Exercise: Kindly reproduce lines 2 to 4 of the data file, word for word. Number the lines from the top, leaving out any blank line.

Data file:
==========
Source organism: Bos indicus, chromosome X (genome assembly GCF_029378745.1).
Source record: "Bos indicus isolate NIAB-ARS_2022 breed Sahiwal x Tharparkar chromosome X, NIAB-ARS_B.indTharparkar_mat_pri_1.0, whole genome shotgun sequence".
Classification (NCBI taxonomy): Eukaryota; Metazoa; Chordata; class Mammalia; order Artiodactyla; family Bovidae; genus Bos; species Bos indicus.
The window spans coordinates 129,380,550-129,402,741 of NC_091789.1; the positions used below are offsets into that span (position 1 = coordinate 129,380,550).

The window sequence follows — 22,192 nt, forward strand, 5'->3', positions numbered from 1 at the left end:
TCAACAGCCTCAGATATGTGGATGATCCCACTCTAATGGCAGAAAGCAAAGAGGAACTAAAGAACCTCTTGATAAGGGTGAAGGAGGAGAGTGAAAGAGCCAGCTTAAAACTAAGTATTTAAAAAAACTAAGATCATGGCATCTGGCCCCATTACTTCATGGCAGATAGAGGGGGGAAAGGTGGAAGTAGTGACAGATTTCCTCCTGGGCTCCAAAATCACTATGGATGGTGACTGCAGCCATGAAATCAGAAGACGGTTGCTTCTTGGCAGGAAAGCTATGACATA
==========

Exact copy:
Source record: "Bos indicus isolate NIAB-ARS_2022 breed Sahiwal x Tharparkar chromosome X, NIAB-ARS_B.indTharparkar_mat_pri_1.0, whole genome shotgun sequence".
Classification (NCBI taxonomy): Eukaryota; Metazoa; Chordata; class Mammalia; order Artiodactyla; family Bovidae; genus Bos; species Bos indicus.
The window spans coordinates 129,380,550-129,402,741 of NC_091789.1; the positions used below are offsets into that span (position 1 = coordinate 129,380,550).